Alcoholic Neuropathy Treatment & Management

Updated: Feb 01, 2021
  • Author: Scott R Laker, MD; Chief Editor: Robert H Meier, III, MD  more...
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Rehabilitation Program

Physical Therapy

Comprehensive physical therapy for patients with alcoholic neuropathy may include the following:

  • Gait and balance training, possibly with an assistive device for safety

  • Range of motion (ROM) exercises and stretching, particularly for the gastrocnemius-soleus muscle, to prevent contracture and maintain normal gait mechanics

  • Strength training of weakened muscles

Occupational Therapy

Occupational therapy also can be an important component of the rehabilitation process in individuals with alcoholic neuropathy. Various elements can be combined into a program to help the patient maximize function, including the following:

  • Training in performance of activities of daily living (ADL), with adaptive equipment if necessary

  • Compensatory strategies to accommodate for insensate or weakened limbs


Medical Issues/Complications

Home evaluations can be ordered to assess the safety, appropriateness, and functionality of the patient in the home.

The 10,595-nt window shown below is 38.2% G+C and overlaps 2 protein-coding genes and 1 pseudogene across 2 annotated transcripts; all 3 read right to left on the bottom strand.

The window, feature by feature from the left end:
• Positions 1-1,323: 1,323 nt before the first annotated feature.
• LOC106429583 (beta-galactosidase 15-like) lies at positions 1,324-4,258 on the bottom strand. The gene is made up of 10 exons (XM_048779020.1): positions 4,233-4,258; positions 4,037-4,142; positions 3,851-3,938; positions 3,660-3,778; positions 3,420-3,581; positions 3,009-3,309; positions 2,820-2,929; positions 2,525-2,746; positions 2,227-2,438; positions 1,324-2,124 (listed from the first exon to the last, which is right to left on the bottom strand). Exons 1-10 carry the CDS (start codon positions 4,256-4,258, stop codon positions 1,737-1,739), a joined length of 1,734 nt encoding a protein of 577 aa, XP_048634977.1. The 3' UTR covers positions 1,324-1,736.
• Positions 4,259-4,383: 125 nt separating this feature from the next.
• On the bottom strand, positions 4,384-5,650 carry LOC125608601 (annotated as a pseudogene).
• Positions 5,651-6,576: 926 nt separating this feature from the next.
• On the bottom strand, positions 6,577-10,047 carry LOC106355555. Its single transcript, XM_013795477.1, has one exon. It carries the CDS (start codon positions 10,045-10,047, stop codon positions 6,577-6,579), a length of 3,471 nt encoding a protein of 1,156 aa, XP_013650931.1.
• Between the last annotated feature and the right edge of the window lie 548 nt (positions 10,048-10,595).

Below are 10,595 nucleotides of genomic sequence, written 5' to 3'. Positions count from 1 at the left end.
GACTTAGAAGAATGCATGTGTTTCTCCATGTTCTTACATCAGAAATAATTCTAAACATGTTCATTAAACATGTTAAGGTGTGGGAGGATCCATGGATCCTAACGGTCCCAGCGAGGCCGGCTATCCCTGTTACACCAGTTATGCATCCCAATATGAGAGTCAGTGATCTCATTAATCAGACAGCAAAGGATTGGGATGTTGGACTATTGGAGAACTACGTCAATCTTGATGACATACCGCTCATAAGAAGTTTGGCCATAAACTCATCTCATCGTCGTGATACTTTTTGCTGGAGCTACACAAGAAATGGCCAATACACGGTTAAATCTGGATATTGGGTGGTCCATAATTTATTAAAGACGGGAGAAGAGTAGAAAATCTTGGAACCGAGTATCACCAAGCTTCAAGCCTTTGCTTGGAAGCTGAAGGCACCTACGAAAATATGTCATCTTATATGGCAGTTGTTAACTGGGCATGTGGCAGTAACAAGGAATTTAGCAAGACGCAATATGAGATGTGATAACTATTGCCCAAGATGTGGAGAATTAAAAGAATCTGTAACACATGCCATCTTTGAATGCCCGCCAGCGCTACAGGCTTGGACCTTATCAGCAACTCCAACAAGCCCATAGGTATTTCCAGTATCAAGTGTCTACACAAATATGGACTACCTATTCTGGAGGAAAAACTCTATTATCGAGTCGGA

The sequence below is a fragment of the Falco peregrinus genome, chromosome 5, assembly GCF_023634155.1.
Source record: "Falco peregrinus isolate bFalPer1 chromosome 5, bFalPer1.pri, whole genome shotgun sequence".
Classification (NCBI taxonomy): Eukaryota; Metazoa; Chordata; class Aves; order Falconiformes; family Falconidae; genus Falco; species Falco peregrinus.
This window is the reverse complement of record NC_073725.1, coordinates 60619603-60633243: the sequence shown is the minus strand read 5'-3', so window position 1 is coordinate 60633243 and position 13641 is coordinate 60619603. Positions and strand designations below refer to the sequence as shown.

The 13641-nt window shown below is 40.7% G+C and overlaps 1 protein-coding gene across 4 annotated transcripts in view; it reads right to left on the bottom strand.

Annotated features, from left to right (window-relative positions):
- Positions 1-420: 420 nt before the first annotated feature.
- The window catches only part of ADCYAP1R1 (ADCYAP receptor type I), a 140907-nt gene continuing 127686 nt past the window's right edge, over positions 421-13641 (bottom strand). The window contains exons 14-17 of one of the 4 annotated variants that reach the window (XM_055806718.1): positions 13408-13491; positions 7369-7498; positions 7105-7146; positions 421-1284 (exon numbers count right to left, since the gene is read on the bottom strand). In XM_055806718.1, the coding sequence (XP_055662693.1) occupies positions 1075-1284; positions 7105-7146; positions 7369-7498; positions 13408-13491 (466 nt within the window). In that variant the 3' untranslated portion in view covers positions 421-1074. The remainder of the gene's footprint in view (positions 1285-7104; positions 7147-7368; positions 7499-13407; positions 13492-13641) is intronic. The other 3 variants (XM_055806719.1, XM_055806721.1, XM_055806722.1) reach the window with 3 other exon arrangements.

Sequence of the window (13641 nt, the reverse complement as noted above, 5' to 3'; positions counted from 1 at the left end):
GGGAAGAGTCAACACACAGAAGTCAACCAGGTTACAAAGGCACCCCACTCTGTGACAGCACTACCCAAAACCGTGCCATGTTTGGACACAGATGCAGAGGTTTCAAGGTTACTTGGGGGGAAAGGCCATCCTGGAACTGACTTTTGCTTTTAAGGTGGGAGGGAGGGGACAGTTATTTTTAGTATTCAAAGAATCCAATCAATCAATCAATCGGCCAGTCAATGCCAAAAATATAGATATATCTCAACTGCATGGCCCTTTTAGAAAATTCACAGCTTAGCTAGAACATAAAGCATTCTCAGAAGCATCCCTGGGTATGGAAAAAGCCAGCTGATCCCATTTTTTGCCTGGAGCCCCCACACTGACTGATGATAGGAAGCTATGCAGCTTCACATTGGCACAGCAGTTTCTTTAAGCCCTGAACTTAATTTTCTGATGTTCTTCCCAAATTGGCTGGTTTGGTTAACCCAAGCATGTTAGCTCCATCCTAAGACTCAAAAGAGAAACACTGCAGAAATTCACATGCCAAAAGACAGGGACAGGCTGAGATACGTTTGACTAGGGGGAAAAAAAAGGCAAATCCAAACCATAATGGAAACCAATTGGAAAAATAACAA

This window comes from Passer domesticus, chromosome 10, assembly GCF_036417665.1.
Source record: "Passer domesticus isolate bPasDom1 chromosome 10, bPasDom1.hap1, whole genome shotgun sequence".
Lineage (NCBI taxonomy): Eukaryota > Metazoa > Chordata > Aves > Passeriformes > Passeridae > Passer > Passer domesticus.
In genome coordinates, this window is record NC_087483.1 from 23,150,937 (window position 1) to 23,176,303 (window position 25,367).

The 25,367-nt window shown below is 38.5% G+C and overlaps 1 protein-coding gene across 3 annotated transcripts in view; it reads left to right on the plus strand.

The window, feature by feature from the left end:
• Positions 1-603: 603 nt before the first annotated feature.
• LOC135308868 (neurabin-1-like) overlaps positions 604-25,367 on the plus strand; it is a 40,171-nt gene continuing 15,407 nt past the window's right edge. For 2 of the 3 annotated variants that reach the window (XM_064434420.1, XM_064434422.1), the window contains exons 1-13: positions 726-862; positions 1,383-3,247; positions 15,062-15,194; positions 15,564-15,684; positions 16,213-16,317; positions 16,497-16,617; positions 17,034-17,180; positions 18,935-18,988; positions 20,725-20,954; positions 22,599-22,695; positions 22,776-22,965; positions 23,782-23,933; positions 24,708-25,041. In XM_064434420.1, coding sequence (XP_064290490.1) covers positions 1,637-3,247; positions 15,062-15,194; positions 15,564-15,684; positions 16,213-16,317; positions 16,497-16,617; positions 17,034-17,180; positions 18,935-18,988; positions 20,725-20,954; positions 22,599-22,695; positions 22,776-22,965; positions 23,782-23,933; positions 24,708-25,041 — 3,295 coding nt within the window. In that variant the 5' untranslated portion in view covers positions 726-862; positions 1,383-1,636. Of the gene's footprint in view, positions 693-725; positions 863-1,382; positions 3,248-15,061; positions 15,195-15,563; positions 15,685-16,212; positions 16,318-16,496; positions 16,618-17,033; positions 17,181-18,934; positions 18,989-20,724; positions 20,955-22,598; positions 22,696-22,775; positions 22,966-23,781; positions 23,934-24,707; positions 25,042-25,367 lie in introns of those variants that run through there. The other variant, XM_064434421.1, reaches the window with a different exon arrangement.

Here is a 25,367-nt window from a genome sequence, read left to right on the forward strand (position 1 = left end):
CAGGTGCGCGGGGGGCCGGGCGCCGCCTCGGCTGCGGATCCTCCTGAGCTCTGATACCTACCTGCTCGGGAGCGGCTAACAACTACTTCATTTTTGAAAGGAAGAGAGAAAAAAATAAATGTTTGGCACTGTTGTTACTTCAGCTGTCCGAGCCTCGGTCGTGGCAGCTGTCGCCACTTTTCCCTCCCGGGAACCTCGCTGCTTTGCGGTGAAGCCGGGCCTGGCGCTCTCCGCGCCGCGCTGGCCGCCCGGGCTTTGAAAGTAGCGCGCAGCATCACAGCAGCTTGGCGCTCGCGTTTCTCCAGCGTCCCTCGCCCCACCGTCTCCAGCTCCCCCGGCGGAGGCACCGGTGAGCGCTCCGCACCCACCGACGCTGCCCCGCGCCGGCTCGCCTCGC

Surgical Intervention

If liver damage is evident, appropriate consultation with a transplantation service is recommended. However, neuropathy is generally an exclusion criterion for transplantation.

Interestingly, there has been a case of liver transplantation resulting in resolution of alcoholic polyneuropathy, although the patient was also treated for nutritional and vitamin-deficiency polyneuropathy. [29]



Consultation with a psychiatrist may be indicated to help patients with chronic alcoholism recover from the physical and emotional withdrawal associated with cessation of alcohol consumption.

Consultation with a nutritionist may be indicated to help formulate strategies for replacement of essential nutrients in malnourished alcoholic patients.

Referral to a substance abuse support group, such as Alcoholics Anonymous (AA), may help patients to cope with alcohol cessation.


Other Treatment

An ankle-foot orthosis (AFO) may be needed to assist patients with weak ankle dorsiflexion, eversion, and/or plantar flexion. This device also can help with ankle proprioception and can improve gait and prevent ankle sprains. Vigilant foot care and the use of shoes with an enlarged toe box are useful in preventing foot ulcers.

The use of warm or hot footbaths is a potential hazard in alcoholic neuropathy, because such treatment may cause burns to a patient with an insensate extremity.